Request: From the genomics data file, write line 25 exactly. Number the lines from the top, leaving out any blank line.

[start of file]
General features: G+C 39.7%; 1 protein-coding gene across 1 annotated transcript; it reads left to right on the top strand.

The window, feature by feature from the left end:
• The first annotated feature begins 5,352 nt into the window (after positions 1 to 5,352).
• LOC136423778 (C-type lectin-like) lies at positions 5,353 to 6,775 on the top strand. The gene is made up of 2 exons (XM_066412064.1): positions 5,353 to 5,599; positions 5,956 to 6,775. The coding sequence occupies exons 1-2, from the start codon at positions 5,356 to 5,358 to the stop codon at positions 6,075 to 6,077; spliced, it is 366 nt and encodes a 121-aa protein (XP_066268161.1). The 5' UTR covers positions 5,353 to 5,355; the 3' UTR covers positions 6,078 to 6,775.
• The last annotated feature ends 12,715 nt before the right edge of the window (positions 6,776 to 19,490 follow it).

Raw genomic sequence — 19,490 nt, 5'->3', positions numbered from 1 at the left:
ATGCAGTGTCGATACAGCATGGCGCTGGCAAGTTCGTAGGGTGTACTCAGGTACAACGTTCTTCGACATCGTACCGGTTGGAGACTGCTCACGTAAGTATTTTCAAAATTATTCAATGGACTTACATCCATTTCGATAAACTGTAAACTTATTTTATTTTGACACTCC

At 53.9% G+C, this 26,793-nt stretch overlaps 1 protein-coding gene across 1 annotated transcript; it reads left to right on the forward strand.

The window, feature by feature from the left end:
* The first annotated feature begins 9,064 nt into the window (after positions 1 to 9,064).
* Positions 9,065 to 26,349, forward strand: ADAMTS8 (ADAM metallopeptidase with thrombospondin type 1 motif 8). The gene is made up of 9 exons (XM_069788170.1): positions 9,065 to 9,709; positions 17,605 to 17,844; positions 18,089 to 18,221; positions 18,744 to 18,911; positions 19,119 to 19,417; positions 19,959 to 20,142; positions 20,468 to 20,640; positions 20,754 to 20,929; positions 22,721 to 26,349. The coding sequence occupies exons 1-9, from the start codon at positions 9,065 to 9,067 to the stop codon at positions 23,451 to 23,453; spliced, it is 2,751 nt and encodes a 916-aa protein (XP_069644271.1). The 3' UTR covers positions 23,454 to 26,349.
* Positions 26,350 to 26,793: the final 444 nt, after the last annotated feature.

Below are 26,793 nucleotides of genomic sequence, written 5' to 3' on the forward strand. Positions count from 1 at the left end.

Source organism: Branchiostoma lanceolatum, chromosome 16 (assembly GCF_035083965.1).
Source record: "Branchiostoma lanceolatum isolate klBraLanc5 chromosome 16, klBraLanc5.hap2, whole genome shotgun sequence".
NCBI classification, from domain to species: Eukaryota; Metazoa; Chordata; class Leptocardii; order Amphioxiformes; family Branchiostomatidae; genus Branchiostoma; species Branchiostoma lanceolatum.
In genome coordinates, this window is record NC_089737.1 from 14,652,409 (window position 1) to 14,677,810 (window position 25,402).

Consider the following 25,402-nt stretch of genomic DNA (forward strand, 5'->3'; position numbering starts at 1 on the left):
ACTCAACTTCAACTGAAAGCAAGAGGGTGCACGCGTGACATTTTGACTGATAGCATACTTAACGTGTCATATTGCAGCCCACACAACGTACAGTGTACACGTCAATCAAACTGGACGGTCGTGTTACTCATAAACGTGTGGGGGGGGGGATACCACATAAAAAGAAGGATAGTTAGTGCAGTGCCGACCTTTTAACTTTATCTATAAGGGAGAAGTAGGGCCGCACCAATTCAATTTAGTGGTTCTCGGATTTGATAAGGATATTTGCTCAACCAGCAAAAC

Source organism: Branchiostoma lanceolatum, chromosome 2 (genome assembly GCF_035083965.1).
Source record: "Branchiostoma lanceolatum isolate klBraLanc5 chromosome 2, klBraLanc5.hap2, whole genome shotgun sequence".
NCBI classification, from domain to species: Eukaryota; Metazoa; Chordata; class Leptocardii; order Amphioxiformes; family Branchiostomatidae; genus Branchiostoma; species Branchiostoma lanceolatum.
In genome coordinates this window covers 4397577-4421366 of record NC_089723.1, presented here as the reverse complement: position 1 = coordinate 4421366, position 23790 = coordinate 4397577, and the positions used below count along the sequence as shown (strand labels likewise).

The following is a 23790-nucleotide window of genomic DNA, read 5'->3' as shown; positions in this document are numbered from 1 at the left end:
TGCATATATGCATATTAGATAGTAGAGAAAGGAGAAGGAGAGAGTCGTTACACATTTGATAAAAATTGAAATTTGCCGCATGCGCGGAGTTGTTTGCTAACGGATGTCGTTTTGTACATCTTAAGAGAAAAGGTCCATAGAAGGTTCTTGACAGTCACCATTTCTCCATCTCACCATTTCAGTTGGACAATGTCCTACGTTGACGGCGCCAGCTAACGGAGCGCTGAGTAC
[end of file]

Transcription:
TGCATATATGCATATTAGATAGTAGAGAAAGGAGAAGGAGAGAGTCGTTACACATTTGATAAAAATTGAAATTTGCCGCATGCGCGGAGTTGTTTGCTAACGGATGTCGTTTTGTACATCTTAAGAGAAAAGGTCCATAGAAGGTTCTTGACAGTCACCATTTCTCCATCTCACCATTTCAGTTGGACAATGTCCTACGTTGACGGCGCCAGCTAACGGAGCGCTGAGTAC